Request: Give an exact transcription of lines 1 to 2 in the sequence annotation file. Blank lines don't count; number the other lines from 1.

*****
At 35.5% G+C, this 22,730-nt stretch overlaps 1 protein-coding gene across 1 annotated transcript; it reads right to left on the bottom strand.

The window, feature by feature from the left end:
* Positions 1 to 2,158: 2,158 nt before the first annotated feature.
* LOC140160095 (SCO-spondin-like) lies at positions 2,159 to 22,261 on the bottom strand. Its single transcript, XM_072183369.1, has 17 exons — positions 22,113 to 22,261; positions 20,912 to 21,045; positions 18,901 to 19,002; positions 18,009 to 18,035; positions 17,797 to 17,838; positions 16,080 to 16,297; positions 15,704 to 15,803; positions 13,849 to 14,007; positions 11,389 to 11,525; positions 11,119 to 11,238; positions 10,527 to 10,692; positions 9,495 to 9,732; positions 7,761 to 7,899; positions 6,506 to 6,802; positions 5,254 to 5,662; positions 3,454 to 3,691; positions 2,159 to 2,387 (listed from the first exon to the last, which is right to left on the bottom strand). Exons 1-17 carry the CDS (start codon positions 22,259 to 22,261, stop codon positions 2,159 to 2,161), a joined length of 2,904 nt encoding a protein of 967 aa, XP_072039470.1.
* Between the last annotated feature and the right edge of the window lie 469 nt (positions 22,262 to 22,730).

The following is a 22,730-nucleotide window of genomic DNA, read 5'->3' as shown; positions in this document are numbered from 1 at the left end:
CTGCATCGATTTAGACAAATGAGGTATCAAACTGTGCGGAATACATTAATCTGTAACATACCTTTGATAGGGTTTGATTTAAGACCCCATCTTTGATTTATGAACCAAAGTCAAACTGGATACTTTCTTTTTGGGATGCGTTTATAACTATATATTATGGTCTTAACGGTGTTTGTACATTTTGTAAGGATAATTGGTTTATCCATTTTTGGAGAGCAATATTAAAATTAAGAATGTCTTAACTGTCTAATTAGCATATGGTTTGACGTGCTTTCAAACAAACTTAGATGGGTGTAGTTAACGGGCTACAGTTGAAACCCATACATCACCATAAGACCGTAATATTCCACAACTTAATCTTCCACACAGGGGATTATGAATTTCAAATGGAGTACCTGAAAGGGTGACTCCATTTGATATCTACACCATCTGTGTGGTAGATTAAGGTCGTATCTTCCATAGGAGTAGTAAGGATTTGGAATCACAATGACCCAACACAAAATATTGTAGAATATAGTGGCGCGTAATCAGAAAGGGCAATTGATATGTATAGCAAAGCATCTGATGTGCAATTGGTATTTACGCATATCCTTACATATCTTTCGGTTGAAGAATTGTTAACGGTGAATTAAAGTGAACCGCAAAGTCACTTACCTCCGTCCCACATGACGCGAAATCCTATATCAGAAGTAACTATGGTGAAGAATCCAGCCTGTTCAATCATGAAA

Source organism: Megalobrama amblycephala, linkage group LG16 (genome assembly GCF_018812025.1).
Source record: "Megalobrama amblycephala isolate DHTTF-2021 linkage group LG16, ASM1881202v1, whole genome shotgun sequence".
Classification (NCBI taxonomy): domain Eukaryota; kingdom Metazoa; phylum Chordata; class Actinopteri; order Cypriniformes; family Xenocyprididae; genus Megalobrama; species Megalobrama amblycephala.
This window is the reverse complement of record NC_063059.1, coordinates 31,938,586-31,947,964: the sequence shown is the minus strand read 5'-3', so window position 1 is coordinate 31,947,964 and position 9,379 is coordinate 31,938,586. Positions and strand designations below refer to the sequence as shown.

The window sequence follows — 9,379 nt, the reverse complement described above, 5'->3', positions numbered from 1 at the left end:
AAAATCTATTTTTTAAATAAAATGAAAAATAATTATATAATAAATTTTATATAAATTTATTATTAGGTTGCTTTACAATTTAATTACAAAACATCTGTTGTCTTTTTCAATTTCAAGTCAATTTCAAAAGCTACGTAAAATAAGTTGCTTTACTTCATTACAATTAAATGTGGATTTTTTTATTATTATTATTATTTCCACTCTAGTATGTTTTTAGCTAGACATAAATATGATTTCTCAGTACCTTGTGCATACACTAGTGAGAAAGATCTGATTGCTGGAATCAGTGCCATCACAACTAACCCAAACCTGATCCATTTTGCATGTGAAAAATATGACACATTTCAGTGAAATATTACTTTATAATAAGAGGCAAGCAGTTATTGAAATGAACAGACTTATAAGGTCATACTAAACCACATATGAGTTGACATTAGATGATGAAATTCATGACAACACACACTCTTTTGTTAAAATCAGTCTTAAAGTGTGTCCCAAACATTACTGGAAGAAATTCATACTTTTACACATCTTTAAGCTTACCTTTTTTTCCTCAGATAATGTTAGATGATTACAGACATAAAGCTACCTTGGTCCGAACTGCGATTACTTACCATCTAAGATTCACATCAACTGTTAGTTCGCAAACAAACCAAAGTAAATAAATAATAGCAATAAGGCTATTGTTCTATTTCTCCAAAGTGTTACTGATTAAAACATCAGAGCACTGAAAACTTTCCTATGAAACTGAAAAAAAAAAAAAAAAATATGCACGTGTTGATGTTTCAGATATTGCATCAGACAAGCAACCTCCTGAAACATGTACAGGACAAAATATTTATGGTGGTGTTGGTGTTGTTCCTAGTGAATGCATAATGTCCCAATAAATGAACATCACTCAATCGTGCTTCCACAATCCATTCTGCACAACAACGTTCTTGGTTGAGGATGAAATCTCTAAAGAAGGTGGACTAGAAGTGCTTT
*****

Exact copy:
At 35.5% G+C, this 22,730-nt stretch overlaps 1 protein-coding gene across 1 annotated transcript; it reads right to left on the bottom strand.

The window, feature by feature from the left end: